The loose soil in raised beds produces higher yields.

Are Stacked Concrete Blocks Suitable for Vegetable Beds?

by Lynn Doxon

Raised beds make growing vegetables easy. You don't have to get on your knees to care for the plants and it allows you to use high-quality soil, rather than the soil you have in your yard. Raised beds eliminate drainage problems and you can extend the growing season. Concrete block beds are simple to build but have both advantages and disadvantage compared with other materials.

Advantages of Concrete Bock

Concrete blocks promote better drainage than wood beds because water can drain through the spaces between blocks. They also hold heat, warming the soil so seeds sprout more quickly and the gardening season is longer. A concrete block bed is also easier to build and doesn't require power tools. Concrete blocks do not have any toxic preservatives so they're a good choice for organic gardening.

Disadvantages of Concrete Block

Concrete blocks are generally more expensive than wood, unless you have leftover blocks from another project or recycled blocks. The site must be level for the block walls to be stable and the blocks will become misaligned over time if you don't anchor them. In dry climates, the increased drainage can be a disadvantage because it's harder to keep the well-draining soil moist. Some people also consider concrete blocks less attractive than other building materials. Decorative blocks make attractive beds but are even more expensive.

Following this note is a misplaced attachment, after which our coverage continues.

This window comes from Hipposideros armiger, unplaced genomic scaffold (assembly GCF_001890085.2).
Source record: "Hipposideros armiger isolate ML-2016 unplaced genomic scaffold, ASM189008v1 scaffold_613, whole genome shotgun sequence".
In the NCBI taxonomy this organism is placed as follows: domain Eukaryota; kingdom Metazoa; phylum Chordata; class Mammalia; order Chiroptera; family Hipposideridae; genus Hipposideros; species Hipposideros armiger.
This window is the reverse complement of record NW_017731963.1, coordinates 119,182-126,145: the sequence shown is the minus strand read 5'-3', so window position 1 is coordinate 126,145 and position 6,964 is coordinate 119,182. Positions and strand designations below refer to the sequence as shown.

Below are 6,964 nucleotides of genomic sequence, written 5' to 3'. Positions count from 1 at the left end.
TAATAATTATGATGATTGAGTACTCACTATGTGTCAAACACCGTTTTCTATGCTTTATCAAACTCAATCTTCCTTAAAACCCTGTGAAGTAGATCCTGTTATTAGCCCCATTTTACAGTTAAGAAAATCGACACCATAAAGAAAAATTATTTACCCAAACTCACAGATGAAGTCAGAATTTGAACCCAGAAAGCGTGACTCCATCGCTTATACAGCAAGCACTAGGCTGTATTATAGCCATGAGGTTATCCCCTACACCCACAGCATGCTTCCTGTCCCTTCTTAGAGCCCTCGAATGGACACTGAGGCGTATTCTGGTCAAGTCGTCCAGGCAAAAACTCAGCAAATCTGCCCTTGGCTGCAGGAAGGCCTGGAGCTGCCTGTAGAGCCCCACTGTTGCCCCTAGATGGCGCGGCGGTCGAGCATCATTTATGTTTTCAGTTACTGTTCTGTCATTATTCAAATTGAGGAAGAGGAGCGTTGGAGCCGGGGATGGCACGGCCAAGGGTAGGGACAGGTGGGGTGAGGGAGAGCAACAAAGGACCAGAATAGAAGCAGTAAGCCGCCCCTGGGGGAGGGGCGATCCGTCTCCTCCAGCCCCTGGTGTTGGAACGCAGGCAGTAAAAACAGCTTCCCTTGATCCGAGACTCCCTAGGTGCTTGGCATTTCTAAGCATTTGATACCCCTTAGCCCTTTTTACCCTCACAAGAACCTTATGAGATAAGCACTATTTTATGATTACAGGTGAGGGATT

Building a Concrete Block Bed

Lay out a rectangle of blocks, no more than 4 feet wide and as long as you like, on a level surface. Use string as a guide to make the sides straight and the corners square. Place a second layer of blocks on top of the first, offsetting the blocks so the joints do not overlap. Pound 36 inch long sections of 1/2 inch rebar into the openings in the blocks to anchor them. Pound the rebar in until it is just even with the top of the blocks.

Depth of Bed

Block walls less than 2 feet tall can be laid in place without mortar or footings. If you have to use mortar and footings, wall construction is considerably more complicated. A deep raised bed also requires a great deal of soil. Few vegetables need more than 16 to 18 inches of soil and some need only 3 inches. To be accessible to people with physical limitations, beds may need to be higher than 2 feet. Otherwise, one or two layers of 8-inch blocks should be enough.

About the Author

Lynn Doxon has a Ph.D. in horticulture, is a retired cooperative extension specialist and teaches courses in urban farming. She is the author of three books: "The Alcohol Fuel Handbook," "High Desert Yards and Gardens" and "Rainbows from Heaven." Doxon wrote the Yard and Garden column for the "Albuquerque Journal" and numerous magazine and newspaper articles and cooperative extension service guides.

Photo Credits

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